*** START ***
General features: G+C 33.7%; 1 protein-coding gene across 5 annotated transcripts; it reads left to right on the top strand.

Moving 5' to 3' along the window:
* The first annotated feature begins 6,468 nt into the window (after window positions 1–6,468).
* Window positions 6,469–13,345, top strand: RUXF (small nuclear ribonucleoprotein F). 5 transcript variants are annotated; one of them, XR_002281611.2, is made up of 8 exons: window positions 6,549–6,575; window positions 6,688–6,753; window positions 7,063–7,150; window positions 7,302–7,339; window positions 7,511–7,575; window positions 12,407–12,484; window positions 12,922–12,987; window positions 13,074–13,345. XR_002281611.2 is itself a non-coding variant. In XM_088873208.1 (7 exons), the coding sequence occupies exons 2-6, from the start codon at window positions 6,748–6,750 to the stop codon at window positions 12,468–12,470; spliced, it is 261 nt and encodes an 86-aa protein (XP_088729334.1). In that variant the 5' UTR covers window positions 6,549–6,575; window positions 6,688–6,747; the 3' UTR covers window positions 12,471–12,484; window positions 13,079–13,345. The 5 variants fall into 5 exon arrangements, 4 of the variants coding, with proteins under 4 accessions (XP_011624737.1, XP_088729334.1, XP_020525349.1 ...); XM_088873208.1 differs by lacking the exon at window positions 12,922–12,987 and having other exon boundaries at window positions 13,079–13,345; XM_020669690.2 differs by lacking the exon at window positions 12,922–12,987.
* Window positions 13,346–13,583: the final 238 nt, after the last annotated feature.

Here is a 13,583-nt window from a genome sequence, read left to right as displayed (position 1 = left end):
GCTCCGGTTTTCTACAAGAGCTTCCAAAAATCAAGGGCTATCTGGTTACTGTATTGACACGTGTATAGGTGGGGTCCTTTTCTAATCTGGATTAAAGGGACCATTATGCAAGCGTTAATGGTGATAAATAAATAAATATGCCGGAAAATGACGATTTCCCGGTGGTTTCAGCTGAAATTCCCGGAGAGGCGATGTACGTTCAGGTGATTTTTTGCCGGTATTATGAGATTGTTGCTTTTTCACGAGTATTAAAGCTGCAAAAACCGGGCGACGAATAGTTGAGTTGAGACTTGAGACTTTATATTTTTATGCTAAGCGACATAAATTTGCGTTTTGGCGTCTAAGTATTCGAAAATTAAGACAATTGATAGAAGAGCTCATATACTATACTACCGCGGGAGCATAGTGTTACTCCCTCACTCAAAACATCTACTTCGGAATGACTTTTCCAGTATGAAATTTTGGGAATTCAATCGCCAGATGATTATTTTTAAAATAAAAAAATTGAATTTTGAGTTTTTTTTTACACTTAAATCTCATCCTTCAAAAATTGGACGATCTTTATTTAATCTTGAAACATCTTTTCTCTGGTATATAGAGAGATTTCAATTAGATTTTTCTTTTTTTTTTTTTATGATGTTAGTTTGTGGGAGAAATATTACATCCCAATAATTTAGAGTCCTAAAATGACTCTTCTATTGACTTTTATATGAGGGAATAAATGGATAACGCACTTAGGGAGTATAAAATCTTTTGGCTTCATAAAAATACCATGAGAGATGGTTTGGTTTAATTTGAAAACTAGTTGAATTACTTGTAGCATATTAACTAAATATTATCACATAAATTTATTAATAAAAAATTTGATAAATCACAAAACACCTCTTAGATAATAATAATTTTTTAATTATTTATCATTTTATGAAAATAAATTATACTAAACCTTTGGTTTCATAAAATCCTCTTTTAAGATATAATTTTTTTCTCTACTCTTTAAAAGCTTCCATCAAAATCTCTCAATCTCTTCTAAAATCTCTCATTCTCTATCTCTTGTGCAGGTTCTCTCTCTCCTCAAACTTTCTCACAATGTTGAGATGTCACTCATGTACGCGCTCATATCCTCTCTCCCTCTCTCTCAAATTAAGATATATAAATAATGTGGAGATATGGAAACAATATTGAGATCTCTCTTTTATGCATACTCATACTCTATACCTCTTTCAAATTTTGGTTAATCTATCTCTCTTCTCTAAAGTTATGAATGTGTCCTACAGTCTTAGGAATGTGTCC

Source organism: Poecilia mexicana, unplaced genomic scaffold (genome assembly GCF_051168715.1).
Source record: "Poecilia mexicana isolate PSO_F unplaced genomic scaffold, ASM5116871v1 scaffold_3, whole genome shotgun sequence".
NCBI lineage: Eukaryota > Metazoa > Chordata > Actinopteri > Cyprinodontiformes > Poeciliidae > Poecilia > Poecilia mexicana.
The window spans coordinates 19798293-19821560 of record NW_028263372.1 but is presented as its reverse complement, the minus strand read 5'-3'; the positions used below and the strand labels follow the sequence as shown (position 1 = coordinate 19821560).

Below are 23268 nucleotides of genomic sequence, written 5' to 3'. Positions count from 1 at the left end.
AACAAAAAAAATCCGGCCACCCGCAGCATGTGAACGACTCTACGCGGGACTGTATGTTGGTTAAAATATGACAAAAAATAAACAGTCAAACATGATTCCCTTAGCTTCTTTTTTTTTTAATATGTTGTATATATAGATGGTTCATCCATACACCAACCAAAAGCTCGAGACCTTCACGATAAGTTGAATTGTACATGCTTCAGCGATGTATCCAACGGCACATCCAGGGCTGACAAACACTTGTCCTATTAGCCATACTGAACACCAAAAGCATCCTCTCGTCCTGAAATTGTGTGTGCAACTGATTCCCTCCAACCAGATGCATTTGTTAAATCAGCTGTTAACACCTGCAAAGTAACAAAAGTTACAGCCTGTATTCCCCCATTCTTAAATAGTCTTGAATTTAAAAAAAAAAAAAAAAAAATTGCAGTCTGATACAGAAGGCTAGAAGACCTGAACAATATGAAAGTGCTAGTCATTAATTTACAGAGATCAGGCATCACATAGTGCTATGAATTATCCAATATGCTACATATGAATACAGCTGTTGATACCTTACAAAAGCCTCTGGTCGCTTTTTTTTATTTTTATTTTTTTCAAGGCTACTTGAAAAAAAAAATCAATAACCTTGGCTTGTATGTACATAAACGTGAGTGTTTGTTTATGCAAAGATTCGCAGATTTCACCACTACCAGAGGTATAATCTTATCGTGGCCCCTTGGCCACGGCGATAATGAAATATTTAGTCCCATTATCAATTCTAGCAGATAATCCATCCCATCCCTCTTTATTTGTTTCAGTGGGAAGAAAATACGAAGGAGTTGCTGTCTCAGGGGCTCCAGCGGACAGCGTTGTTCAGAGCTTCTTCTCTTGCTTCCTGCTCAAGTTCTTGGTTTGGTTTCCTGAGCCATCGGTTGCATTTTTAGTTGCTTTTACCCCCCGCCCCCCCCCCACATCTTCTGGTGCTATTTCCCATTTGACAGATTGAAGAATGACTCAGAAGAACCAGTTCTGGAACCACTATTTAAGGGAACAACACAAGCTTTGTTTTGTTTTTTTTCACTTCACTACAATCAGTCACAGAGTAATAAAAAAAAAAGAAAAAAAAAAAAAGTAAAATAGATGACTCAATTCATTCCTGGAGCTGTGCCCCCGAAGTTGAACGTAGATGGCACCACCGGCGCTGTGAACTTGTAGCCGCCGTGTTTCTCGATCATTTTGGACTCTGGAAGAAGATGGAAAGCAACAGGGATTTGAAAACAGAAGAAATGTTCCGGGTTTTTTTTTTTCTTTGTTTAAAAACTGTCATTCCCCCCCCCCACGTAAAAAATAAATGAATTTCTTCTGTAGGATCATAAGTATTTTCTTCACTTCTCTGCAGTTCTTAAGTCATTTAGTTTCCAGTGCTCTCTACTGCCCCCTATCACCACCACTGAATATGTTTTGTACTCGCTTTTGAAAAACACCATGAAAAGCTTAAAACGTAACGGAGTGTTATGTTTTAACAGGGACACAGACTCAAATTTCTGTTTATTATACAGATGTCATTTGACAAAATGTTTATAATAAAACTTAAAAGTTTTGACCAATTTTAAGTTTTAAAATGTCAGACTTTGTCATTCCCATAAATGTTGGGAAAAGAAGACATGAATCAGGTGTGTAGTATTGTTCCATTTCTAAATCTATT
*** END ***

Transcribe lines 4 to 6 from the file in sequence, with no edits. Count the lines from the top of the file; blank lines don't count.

* Window positions 6,469–13,345, top strand: RUXF (small nuclear ribonucleoprotein F). 5 transcript variants are annotated; one of them, XR_002281611.2, is made up of 8 exons: window positions 6,549–6,575; window positions 6,688–6,753; window positions 7,063–7,150; window positions 7,302–7,339; window positions 7,511–7,575; window positions 12,407–12,484; window positions 12,922–12,987; window positions 13,074–13,345. XR_002281611.2 is itself a non-coding variant. In XM_088873208.1 (7 exons), the coding sequence occupies exons 2-6, from the start codon at window positions 6,748–6,750 to the stop codon at window positions 12,468–12,470; spliced, it is 261 nt and encodes an 86-aa protein (XP_088729334.1). In that variant the 5' UTR covers window positions 6,549–6,575; window positions 6,688–6,747; the 3' UTR covers window positions 12,471–12,484; window positions 13,079–13,345. The 5 variants fall into 5 exon arrangements, 4 of the variants coding, with proteins under 4 accessions (XP_011624737.1, XP_088729334.1, XP_020525349.1 ...); XM_088873208.1 differs by lacking the exon at window positions 12,922–12,987 and having other exon boundaries at window positions 13,079–13,345; XM_020669690.2 differs by lacking the exon at window positions 12,922–12,987.
* Window positions 13,346–13,583: the final 238 nt, after the last annotated feature.

Here is a 13,583-nt window from a genome sequence, read left to right as displayed (position 1 = left end):